Middle South

April, 2004
Regional Report

Set Out Early Tomatoes

You may need milk carton cloches to protect plants from cold winds, or you can wrap plastic around the base of a tomato cage. Either way, it's time to set out early tomatoes. Plant seedlings deep, so that only the top leaves show above the soil. New roots will form on the buried section of stem.

Plant Petunias

So many petunias, so little time! If you can't decide which petunias to call your own this year, try 'Misty Lilac Wave', which has been a top performer in gardens throughout our region. The soft lilac color goes with everything, and the plants bloom continuously all summer.

Keep Herbs Handy

In addition to the herbs I grow in garden beds, I keep a large container on my deck planted with my favorite culinary herbs: basil, mint, marjoram, parsley, and thyme. When I need a few sprigs for cooking, they are only a few steps outside the kitchen door.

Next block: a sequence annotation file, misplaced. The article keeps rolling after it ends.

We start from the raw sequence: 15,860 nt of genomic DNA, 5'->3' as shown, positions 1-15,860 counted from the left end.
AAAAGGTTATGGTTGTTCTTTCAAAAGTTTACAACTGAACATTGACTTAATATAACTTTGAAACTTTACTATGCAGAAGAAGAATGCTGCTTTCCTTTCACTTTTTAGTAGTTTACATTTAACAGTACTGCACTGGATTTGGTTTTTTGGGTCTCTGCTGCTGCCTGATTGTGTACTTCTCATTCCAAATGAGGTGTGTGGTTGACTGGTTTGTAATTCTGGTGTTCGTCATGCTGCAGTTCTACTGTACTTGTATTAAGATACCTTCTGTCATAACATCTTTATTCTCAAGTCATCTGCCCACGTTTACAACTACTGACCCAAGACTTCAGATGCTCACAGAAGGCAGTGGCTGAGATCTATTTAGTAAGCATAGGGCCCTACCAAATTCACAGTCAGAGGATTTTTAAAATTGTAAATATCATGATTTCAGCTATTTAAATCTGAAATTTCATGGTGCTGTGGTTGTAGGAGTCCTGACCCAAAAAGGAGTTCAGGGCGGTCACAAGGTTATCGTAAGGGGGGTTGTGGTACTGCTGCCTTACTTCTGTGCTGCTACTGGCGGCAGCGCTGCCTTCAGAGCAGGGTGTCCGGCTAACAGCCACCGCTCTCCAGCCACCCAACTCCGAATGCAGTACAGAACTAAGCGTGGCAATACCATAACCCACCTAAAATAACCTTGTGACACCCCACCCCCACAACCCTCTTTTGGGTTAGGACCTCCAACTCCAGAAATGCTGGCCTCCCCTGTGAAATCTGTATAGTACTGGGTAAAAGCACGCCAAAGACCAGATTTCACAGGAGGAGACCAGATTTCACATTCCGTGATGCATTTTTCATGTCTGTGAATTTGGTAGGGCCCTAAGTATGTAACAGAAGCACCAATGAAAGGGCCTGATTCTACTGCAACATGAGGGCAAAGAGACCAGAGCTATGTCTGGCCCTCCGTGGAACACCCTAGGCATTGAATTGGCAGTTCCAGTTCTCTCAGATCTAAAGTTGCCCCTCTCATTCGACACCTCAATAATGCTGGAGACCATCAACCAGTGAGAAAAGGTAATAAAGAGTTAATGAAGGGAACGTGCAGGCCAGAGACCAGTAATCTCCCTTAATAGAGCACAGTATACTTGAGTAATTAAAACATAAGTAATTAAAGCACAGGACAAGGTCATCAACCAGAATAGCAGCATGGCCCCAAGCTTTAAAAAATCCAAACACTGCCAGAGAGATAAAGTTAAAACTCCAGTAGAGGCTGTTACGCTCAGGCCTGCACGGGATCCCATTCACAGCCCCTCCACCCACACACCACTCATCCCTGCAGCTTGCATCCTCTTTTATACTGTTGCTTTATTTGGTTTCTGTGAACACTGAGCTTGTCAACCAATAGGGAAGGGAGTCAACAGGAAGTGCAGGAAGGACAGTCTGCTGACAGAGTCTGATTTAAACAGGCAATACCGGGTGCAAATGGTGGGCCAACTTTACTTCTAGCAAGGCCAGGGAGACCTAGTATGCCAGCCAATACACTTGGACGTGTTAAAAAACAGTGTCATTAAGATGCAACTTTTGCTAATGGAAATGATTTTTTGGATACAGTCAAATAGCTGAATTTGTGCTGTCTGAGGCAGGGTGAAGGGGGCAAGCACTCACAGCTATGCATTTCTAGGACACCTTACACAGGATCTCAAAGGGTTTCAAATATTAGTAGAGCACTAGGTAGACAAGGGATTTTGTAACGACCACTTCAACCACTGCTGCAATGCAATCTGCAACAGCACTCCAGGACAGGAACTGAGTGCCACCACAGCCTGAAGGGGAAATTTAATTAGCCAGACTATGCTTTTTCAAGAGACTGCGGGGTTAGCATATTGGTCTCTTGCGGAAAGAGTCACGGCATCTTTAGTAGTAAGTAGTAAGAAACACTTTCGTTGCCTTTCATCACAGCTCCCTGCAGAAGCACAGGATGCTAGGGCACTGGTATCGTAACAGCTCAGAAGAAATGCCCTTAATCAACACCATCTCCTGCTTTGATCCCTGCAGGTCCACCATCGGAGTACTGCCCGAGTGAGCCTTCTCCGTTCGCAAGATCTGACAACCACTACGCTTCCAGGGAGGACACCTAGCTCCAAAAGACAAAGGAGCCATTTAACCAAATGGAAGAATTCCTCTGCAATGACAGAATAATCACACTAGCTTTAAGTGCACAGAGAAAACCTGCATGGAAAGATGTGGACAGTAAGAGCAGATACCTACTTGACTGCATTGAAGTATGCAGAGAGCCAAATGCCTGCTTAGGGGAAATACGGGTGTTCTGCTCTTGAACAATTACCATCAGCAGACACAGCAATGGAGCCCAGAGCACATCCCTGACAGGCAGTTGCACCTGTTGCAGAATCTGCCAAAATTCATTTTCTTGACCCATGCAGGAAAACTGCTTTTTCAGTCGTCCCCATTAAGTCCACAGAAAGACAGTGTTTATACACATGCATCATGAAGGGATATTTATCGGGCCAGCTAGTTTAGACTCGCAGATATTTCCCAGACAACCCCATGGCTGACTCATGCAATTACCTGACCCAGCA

Sow Nasturtiums

Easy to grow from seed, nasturtiums like an early start in cool soil. Soak seeds overnight before sowing them 1 inch deep and 4 inches apart in a sunny spot. After the seedlings appear, thin them to 12 inches apart. The pretty blossoms are edible, and they look great in a little vase.

Try New Vines

If you have a chain-link fence, you need vines! Many perennial vines show frightening exuberance, but annuals are usually a safe bet. Hybrid morning glories don't become weedy, or you might try thunbergia, cobaea, or scarlet runner beans.

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